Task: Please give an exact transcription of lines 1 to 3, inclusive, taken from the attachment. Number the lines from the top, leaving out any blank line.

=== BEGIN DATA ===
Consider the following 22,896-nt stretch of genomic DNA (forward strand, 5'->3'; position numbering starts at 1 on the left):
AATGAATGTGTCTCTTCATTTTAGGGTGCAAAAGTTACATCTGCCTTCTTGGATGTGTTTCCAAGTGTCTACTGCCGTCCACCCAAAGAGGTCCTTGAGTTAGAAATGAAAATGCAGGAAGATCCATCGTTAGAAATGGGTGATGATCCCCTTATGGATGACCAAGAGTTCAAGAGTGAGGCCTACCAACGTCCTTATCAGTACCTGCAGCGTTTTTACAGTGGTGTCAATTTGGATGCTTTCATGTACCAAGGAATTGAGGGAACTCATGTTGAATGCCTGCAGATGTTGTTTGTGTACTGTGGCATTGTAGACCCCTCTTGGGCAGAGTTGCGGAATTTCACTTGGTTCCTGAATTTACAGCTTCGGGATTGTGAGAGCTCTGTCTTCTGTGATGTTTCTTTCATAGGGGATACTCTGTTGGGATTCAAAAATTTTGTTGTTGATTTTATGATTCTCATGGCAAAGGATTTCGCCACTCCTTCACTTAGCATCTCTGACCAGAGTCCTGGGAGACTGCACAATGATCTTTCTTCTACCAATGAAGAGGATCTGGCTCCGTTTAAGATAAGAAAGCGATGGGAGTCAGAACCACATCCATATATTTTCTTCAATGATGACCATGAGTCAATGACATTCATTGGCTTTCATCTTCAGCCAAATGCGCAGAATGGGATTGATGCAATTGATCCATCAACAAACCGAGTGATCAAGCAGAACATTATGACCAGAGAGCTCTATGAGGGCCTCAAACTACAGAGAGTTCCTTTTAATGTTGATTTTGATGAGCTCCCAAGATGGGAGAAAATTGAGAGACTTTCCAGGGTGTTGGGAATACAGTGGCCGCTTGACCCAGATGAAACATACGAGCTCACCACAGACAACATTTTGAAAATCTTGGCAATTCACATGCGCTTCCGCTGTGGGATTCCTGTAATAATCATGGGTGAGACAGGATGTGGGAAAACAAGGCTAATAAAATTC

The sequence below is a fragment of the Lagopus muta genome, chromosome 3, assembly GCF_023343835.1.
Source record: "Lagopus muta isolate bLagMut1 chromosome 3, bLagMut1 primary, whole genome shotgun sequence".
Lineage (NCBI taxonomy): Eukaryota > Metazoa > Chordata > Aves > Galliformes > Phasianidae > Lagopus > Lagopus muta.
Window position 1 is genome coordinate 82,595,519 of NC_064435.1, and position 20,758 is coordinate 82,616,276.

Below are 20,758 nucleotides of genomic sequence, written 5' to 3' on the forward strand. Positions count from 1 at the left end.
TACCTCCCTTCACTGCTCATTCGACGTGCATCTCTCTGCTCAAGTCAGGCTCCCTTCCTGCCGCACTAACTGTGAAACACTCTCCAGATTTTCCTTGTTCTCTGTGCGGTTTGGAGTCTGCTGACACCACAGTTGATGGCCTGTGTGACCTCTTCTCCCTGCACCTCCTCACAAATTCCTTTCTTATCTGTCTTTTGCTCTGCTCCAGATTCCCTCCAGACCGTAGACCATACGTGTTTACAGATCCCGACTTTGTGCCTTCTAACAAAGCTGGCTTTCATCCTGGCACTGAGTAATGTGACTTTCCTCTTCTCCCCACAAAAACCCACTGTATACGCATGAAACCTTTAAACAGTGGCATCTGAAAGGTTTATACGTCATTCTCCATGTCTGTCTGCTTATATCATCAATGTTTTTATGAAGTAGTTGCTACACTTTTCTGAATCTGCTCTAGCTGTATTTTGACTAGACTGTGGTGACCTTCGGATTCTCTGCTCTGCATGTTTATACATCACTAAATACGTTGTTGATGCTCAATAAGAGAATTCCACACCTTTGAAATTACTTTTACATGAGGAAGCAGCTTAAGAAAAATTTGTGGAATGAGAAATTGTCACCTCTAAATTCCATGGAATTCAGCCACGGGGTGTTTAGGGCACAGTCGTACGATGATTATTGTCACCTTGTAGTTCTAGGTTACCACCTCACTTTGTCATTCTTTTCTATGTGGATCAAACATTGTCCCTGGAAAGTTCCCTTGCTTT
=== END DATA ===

Consider the following 22,896-nt stretch of genomic DNA (forward strand, 5'->3'; position numbering starts at 1 on the left):
AATGAATGTGTCTCTTCATTTTAGGGTGCAAAAGTTACATCTGCCTTCTTGGATGTGTTTCCAAGTGTCTACTGCCGTCCACCCAAAGAGGTCCTTGAGTTAGAAATGAAAATGCAGGAAGATCCATCGTTAGAAATGGGTGATGATCCCCTTATGGATGACCAAGAGTTCAAGAGTGAGGCCTACCAACGTCCTTATCAGTACCTGCAGCGTTTTTACAGTGGTGTCAATTTGGATGCTTTCATGTACCAAGGAATTGAGGGAACTCATGTTGAATGCCTGCAGATGTTGTTTGTGTACTGTGGCATTGTAGACCCCTCTTGGGCAGAGTTGCGGAATTTCACTTGGTTCCTGAATTTACAGCTTCGGGATTGTGAGAGCTCTGTCTTCTGTGATGTTTCTTTCATAGGGGATACTCTGTTGGGATTCAAAAATTTTGTTGTTGATTTTATGATTCTCATGGCAAAGGATTTCGCCACTCCTTCACTTAGCATCTCTGACCAGAGTCCTGGGAGACTGCACAATGATCTTTCTTCTACCAATGAAGAGGATCTGGCTCCGTTTAAGATAAGAAAGCGATGGGAGTCAGAACCACATCCATATATTTTCTTCAATGATGACCATGAGTCAATGACATTCATTGGCTTTCATCTTCAGCCAAATGCGCAGAATGGGATTGATGCAATTGATCCATCAACAAACCGAGTGATCAAGCAGAACATTATGACCAGAGAGCTCTATGAGGGCCTCAAACTACAGAGAGTTCCTTTTAATGTTGATTTTGATGAGCTCCCAAGATGGGAGAAAATTGAGAGACTTTCCAGGGTGTTGGGAATACAGTGGCCGCTTGACCCAGATGAAACATACGAGCTCACCACAGACAACATTTTGAAAATCTTGGCAATTCACATGCGCTTCCGCTGTGGGATTCCTGTAATAATCATGGGTGAGACAGGATGTGGGAAAACAAGGCTAATAAAATTC

The sequence below is a fragment of the Lagopus muta genome, chromosome 3, assembly GCF_023343835.1.